From time to time the idea is put forth that Opera (and Firefox, for that matter) needs to start dealing with bad code. There are two problems with that view:

  1. Opera already deals with quite a bit of “bad code” (but there’s always room for improvement)
  2. Just dealing with bad code isn’t enough: you have to deal with it the same way someone else does.

#2 is the tough part.

The rules for dealing with good code are, for the most part, specific. If you encounter well-formed HTML, you can be reasonably sure you know what the author meant. But there are very few rules for dealing with bad code. Trying to "deal with it" means trying to guess what the author meant, and sometimes different assumptions are equally as likely.


<p><b>Here's some text</i> and here's some more.</p>

Did the author close the non-existent italics by mistake, meaning to close the bold? Or did he open bold by mistake, intending to open italics? Or is the closing italics tag left over from copy-and-paste? Depending on what assumptions the browser makes, it should display it as:

Here’s some text and here’s some more.

Here’s some text and here’s some more.

Here’s some text and here’s some more.

And that’s just a simple example. It gets wilder when you throw in issues like inline vs. block elements. A paragraph should never appear inside a tag for text formatting, like bold or italic. By all rights, starting a new paragraph (or more precisely, ending the previous one) should also revert to plain formatting. But a lot of old pages expect the formatting to continue into the next paragraph, because way back when, a P tag was a double-line break, not a container.

Now, suppose that Browser A always makes the first assumption, and Browser B always makes the second. If someone tests their code in Browser A, and it happens to be what they want it to do, they won’t necessarily notice that their code is broken. The result: the site looks wrong in Browser B, and the page author — who thinks the page is fine, since he tested it in Browser A — blames Browser B.

Multiply that scenario by millions of pages and you have a large chunk of the web as we know it today.

So the solution isn’t just to “handle bad code.” It’s to handle that bad code in the same way that the dominant browser handles it. And since there’s no document you can look to for guidance, that means taking every possible chunk of bad code, running it through the other browser, and seeing what it does to it.

And there are a lot of ways to break code!

Even Microsoft did this back when IE was new. At the time, lots of people were writing broken code and testing it by seeing whether it looked right in Netscape. So IE had to make the same assumptions Netscape did on certain things. Once IE became established, they diverged.

Some relevant articles:

This post originally appeared on Confessions of a Web Developer, my blog at the My Opera community.

Microsoft is really pushing for people to make sure their websites and apps are compatible with IE7. Apparently this is a real concern for a lot of people who relied on certain proprietary features, bugs, and quirks in IE6. I guess they figured they wouldn’t have to worry about future versions. (Hmm… I wonder where they got that idea?)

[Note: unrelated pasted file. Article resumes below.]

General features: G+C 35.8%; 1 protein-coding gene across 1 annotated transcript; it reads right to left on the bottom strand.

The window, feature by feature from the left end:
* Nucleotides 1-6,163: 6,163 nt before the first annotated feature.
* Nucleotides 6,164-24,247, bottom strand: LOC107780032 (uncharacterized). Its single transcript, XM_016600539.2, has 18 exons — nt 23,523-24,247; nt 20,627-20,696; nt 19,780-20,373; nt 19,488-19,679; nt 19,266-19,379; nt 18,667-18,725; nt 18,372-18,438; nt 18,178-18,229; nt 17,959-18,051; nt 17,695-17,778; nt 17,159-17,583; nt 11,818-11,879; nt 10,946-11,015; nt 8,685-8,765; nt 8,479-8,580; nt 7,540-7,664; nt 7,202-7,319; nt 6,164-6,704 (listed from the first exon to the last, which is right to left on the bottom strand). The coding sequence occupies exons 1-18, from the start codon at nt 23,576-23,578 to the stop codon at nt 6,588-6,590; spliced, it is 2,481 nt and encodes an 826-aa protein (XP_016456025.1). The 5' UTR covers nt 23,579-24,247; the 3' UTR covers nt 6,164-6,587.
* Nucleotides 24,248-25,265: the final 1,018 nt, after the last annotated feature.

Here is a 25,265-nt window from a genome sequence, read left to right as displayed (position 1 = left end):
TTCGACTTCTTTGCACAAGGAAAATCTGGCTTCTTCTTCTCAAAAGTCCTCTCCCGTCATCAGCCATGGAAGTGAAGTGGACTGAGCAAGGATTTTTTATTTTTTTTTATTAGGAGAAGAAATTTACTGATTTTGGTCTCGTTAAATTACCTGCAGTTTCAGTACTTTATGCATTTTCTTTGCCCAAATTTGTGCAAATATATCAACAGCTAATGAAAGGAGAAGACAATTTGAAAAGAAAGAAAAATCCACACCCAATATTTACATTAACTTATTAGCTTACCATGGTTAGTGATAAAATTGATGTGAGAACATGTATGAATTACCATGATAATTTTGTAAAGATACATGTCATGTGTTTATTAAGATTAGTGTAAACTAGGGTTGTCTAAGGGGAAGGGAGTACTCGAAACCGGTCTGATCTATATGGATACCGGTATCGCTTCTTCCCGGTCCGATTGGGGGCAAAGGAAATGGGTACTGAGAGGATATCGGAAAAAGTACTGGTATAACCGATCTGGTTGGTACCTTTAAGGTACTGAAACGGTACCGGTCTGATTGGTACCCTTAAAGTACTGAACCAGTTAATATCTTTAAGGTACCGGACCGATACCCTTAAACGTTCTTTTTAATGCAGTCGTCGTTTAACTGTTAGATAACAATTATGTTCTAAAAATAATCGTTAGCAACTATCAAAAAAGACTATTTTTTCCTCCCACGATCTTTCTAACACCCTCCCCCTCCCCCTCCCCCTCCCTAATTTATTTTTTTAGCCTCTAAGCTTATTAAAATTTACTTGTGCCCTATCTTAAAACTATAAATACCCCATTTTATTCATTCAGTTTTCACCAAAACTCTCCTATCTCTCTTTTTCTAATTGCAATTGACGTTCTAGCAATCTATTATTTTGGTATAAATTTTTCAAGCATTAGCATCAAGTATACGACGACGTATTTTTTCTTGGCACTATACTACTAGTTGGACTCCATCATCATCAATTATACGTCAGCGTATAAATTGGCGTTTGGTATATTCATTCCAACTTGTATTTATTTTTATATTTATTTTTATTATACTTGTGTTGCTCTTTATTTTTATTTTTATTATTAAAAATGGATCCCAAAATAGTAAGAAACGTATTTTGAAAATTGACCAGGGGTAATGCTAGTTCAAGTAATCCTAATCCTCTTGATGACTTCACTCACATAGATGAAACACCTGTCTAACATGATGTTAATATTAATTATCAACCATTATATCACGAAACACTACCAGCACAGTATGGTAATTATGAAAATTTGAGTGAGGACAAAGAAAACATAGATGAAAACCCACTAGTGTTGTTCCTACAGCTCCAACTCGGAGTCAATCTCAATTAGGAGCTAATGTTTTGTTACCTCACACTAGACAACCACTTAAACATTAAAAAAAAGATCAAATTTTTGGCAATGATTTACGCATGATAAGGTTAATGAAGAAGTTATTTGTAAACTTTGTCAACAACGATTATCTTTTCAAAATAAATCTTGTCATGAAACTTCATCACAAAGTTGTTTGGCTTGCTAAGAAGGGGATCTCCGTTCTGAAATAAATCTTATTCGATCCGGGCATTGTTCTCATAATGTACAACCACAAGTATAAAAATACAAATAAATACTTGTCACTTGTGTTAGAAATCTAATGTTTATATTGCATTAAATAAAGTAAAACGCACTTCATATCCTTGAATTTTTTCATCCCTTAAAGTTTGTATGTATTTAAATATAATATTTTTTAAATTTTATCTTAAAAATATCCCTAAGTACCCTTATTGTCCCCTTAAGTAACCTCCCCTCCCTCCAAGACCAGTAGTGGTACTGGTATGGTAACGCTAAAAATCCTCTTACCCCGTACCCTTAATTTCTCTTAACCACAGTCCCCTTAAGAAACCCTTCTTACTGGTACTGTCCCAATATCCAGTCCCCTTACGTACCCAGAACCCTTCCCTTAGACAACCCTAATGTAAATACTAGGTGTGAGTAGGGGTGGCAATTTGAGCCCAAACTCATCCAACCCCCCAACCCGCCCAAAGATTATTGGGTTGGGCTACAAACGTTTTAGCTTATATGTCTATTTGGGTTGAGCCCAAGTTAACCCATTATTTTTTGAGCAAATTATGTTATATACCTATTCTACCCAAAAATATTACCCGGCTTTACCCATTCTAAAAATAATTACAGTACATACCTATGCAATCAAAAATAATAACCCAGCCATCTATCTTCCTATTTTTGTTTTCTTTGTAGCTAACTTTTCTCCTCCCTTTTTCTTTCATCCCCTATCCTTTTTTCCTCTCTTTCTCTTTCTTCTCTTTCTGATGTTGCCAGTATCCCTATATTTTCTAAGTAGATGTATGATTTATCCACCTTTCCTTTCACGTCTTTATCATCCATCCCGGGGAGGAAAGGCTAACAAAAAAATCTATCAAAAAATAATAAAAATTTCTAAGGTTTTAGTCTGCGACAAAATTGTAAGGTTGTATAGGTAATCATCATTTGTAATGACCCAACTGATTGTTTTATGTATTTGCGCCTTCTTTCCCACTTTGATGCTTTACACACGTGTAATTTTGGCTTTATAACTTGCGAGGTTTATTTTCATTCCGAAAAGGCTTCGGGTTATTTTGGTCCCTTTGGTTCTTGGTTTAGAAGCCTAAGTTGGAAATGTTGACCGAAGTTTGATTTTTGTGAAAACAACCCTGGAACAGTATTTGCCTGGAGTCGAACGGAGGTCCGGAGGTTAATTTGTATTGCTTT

The fact of the matter is, I’m not worried. I tested my personal sites and the sites I’d built for work months ago, using the IE7 betas, and more recently with RC1. I made a couple of minor changes to some stylesheets, but that was about it.

Why? I’ve been writing standards-based code for years. I validate it from time to time, and I test to make sure it works in the latest versions of Firefox, Opera and Safari as well as IE. So the code was already portable.

Plus, anything new I’ve built since January has been designed with IE7 in mind from the beginning.

Most of the changes were to workarounds for IE6. Either stopping them from running on IE7 (if the bug was fixed), or keeping them running on IE7 (if it was done using a CSS hack).

The Web Standards Project has announced a joint task force with Microsoft to promote web standards in products like Visual Studio and ASP.NET.

I imagine this was probably a factor in the decision to divest themselves of Browse Happy last month. Certainly this project is more in line with their core mission—promoting the use of standards on the web—and fits right in with the Dreamweaver Task Force they ran with Macromedia back in 2001.

(via WaSP Buzz)

The Acid2 Browser Test is out, and any fears that it’s focused only on IE have proven unfounded. As Dave Hyatt remarks in his efforts to get it to work in Safari, “Every browser fails it spectacularly.”

The Acid2 test is a single page of HTML and CSS designed to use parts of the spec that today’s browsers handle incorrectly or not at all. According to the rules, the code should display a happy face… but at the moment it produced varying levels of gibberish. So far Firefox seems to handle it the least badly (I hesitate to say “best”), with Opera and Konqueror at about the same level (you can at least see a circular outline), and Internet Explorer looking like a piece of modern art.

Well, we know Safari is working on it (and the fixes should feed back into Konqueror). One of the test’s architects is high up at Opera, so you can bet they will be improving. I imagine people are already submitting bug reports to Mozilla. [Update: found the tracking bug in Bugzilla.] That leaves Internet Explorer. They’ve been notoriously reluctant to update their rendering engine, but they did ask for specific requests. I don’t have much confidence in seeing fixes in IE 7, but you never know…

Anyone want to place bets on who progresses the fastest?